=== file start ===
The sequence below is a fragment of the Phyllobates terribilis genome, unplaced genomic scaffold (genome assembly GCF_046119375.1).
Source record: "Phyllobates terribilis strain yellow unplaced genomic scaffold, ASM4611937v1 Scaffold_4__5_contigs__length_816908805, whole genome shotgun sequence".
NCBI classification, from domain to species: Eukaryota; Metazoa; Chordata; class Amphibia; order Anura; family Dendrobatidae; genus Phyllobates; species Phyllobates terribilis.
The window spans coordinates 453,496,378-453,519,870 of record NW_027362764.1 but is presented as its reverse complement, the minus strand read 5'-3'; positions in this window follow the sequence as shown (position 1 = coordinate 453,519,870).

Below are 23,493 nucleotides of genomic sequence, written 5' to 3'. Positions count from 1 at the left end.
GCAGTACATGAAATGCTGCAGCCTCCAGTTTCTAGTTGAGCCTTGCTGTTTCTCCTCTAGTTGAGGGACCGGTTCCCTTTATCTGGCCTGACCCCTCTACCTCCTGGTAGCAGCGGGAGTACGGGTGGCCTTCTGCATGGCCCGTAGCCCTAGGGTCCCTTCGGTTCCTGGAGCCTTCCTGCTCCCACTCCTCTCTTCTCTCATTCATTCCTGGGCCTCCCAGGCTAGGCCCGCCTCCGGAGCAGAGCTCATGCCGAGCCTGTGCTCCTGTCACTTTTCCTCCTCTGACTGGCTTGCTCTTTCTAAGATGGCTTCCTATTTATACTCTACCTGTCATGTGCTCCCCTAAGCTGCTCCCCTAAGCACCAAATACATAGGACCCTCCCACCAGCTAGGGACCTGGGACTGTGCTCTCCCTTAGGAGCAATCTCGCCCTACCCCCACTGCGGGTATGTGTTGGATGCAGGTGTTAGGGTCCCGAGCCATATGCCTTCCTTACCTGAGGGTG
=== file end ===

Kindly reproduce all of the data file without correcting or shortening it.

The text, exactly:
The sequence below is a fragment of the Phyllobates terribilis genome, unplaced genomic scaffold (genome assembly GCF_046119375.1).
Source record: "Phyllobates terribilis strain yellow unplaced genomic scaffold, ASM4611937v1 Scaffold_4__5_contigs__length_816908805, whole genome shotgun sequence".
NCBI classification, from domain to species: Eukaryota; Metazoa; Chordata; class Amphibia; order Anura; family Dendrobatidae; genus Phyllobates; species Phyllobates terribilis.
The window spans coordinates 453,496,378-453,519,870 of record NW_027362764.1 but is presented as its reverse complement, the minus strand read 5'-3'; positions in this window follow the sequence as shown (position 1 = coordinate 453,519,870).

Below are 23,493 nucleotides of genomic sequence, written 5' to 3'. Positions count from 1 at the left end.
GCAGTACATGAAATGCTGCAGCCTCCAGTTTCTAGTTGAGCCTTGCTGTTTCTCCTCTAGTTGAGGGACCGGTTCCCTTTATCTGGCCTGACCCCTCTACCTCCTGGTAGCAGCGGGAGTACGGGTGGCCTTCTGCATGGCCCGTAGCCCTAGGGTCCCTTCGGTTCCTGGAGCCTTCCTGCTCCCACTCCTCTCTTCTCTCATTCATTCCTGGGCCTCCCAGGCTAGGCCCGCCTCCGGAGCAGAGCTCATGCCGAGCCTGTGCTCCTGTCACTTTTCCTCCTCTGACTGGCTTGCTCTTTCTAAGATGGCTTCCTATTTATACTCTACCTGTCATGTGCTCCCCTAAGCTGCTCCCCTAAGCACCAAATACATAGGACCCTCCCACCAGCTAGGGACCTGGGACTGTGCTCTCCCTTAGGAGCAATCTCGCCCTACCCCCACTGCGGGTATGTGTTGGATGCAGGTGTTAGGGTCCCGAGCCATATGCCTTCCTTACCTGAGGGTG